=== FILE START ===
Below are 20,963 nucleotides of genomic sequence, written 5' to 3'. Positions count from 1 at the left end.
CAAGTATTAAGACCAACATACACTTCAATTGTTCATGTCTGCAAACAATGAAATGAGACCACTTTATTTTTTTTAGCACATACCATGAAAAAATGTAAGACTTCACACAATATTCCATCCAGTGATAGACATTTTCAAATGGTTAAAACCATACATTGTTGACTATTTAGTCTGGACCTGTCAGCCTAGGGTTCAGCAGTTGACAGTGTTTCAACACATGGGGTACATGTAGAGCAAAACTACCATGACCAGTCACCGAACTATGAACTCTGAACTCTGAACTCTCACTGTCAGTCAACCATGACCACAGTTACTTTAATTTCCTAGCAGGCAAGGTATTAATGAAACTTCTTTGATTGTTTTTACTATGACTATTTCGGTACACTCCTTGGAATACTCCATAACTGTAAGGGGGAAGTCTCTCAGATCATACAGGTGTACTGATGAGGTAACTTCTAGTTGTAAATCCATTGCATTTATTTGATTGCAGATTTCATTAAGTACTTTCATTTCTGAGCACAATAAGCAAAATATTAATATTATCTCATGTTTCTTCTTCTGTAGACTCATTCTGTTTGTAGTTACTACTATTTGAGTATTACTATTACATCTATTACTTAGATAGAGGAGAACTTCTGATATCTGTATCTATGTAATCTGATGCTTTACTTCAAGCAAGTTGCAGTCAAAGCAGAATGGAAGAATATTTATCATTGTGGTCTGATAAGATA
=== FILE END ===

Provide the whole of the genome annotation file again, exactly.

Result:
Below are 20,963 nucleotides of genomic sequence, written 5' to 3'. Positions count from 1 at the left end.
CAAGTATTAAGACCAACATACACTTCAATTGTTCATGTCTGCAAACAATGAAATGAGACCACTTTATTTTTTTTAGCACATACCATGAAAAAATGTAAGACTTCACACAATATTCCATCCAGTGATAGACATTTTCAAATGGTTAAAACCATACATTGTTGACTATTTAGTCTGGACCTGTCAGCCTAGGGTTCAGCAGTTGACAGTGTTTCAACACATGGGGTACATGTAGAGCAAAACTACCATGACCAGTCACCGAACTATGAACTCTGAACTCTGAACTCTCACTGTCAGTCAACCATGACCACAGTTACTTTAATTTCCTAGCAGGCAAGGTATTAATGAAACTTCTTTGATTGTTTTTACTATGACTATTTCGGTACACTCCTTGGAATACTCCATAACTGTAAGGGGGAAGTCTCTCAGATCATACAGGTGTACTGATGAGGTAACTTCTAGTTGTAAATCCATTGCATTTATTTGATTGCAGATTTCATTAAGTACTTTCATTTCTGAGCACAATAAGCAAAATATTAATATTATCTCATGTTTCTTCTTCTGTAGACTCATTCTGTTTGTAGTTACTACTATTTGAGTATTACTATTACATCTATTACTTAGATAGAGGAGAACTTCTGATATCTGTATCTATGTAATCTGATGCTTTACTTCAAGCAAGTTGCAGTCAAAGCAGAATGGAAGAATATTTATCATTGTGGTCTGATAAGATA